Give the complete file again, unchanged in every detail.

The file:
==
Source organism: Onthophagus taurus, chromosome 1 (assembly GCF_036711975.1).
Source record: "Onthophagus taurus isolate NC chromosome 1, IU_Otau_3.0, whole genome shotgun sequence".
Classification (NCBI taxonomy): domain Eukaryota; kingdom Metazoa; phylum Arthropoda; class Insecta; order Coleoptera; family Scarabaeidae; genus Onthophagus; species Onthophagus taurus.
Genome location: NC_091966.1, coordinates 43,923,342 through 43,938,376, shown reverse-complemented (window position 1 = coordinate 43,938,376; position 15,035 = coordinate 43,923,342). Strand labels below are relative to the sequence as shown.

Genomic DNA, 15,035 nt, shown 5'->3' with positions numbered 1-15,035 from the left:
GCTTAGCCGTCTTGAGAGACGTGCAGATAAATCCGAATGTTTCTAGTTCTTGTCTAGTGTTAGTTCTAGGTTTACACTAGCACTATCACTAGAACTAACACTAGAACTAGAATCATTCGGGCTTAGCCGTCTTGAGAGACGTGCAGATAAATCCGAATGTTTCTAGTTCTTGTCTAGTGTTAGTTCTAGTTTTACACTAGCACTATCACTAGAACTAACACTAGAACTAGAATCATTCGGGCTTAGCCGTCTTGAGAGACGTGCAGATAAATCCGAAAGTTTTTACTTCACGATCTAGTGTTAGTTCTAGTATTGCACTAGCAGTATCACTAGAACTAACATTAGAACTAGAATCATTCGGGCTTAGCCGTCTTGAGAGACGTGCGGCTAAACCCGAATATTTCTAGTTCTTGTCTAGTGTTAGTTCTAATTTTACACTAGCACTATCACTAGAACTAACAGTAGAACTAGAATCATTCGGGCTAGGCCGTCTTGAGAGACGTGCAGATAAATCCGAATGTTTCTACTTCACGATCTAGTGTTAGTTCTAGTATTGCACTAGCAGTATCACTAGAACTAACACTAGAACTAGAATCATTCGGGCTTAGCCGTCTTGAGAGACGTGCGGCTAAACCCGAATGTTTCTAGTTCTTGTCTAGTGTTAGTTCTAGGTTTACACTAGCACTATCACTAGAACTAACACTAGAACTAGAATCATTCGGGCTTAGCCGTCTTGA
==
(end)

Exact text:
Source organism: Onthophagus taurus, chromosome 1 (assembly GCF_036711975.1).
Source record: "Onthophagus taurus isolate NC chromosome 1, IU_Otau_3.0, whole genome shotgun sequence".
Classification (NCBI taxonomy): domain Eukaryota; kingdom Metazoa; phylum Arthropoda; class Insecta; order Coleoptera; family Scarabaeidae; genus Onthophagus; species Onthophagus taurus.
Genome location: NC_091966.1, coordinates 43,923,342 through 43,938,376, shown reverse-complemented (window position 1 = coordinate 43,938,376; position 15,035 = coordinate 43,923,342). Strand labels below are relative to the sequence as shown.

Genomic DNA, 15,035 nt, shown 5'->3' with positions numbered 1-15,035 from the left:
GCTTAGCCGTCTTGAGAGACGTGCAGATAAATCCGAATGTTTCTAGTTCTTGTCTAGTGTTAGTTCTAGGTTTACACTAGCACTATCACTAGAACTAACACTAGAACTAGAATCATTCGGGCTTAGCCGTCTTGAGAGACGTGCAGATAAATCCGAATGTTTCTAGTTCTTGTCTAGTGTTAGTTCTAGTTTTACACTAGCACTATCACTAGAACTAACACTAGAACTAGAATCATTCGGGCTTAGCCGTCTTGAGAGACGTGCAGATAAATCCGAAAGTTTTTACTTCACGATCTAGTGTTAGTTCTAGTATTGCACTAGCAGTATCACTAGAACTAACATTAGAACTAGAATCATTCGGGCTTAGCCGTCTTGAGAGACGTGCGGCTAAACCCGAATATTTCTAGTTCTTGTCTAGTGTTAGTTCTAATTTTACACTAGCACTATCACTAGAACTAACAGTAGAACTAGAATCATTCGGGCTAGGCCGTCTTGAGAGACGTGCAGATAAATCCGAATGTTTCTACTTCACGATCTAGTGTTAGTTCTAGTATTGCACTAGCAGTATCACTAGAACTAACACTAGAACTAGAATCATTCGGGCTTAGCCGTCTTGAGAGACGTGCGGCTAAACCCGAATGTTTCTAGTTCTTGTCTAGTGTTAGTTCTAGGTTTACACTAGCACTATCACTAGAACTAACACTAGAACTAGAATCATTCGGGCTTAGCCGTCTTGA